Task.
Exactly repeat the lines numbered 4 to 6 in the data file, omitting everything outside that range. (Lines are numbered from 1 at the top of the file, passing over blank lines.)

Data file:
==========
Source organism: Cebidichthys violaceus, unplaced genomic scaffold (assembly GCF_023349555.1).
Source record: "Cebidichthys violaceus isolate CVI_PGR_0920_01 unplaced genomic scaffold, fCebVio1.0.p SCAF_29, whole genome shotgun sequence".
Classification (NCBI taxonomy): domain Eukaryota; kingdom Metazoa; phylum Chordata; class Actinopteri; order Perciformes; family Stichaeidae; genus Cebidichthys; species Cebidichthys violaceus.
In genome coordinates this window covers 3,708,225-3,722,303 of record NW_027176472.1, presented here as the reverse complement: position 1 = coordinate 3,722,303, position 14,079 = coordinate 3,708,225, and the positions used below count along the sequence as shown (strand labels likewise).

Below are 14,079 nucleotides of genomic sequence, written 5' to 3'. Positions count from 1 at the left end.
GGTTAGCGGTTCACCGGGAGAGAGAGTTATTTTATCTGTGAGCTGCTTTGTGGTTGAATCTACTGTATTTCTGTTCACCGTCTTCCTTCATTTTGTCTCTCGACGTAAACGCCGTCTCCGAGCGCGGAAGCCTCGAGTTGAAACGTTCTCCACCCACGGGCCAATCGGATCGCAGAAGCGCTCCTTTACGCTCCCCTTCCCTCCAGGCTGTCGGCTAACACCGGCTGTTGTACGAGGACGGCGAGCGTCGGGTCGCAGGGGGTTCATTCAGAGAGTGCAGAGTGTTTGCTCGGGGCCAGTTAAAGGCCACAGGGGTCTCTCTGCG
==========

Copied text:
In genome coordinates this window covers 3,708,225-3,722,303 of record NW_027176472.1, presented here as the reverse complement: position 1 = coordinate 3,722,303, position 14,079 = coordinate 3,708,225, and the positions used below count along the sequence as shown (strand labels likewise).

Below are 14,079 nucleotides of genomic sequence, written 5' to 3'. Positions count from 1 at the left end.
GGTTAGCGGTTCACCGGGAGAGAGAGTTATTTTATCTGTGAGCTGCTTTGTGGTTGAATCTACTGTATTTCTGTTCACCGTCTTCCTTCATTTTGTCTCTCGACGTAAACGCCGTCTCCGAGCGCGGAAGCCTCGAGTTGAAACGTTCTCCACCCACGGGCCAATCGGATCGCAGAAGCGCTCCTTTACGCTCCCCTTCCCTCCAGGCTGTCGGCTAACACCGGCTGTTGTACGAGGACGGCGAGCGTCGGGTCGCAGGGGGTTCATTCAGAGAGTGCAGAGTGTTTGCTCGGGGCCAGTTAAAGGCCACAGGGGTCTCTCTGCG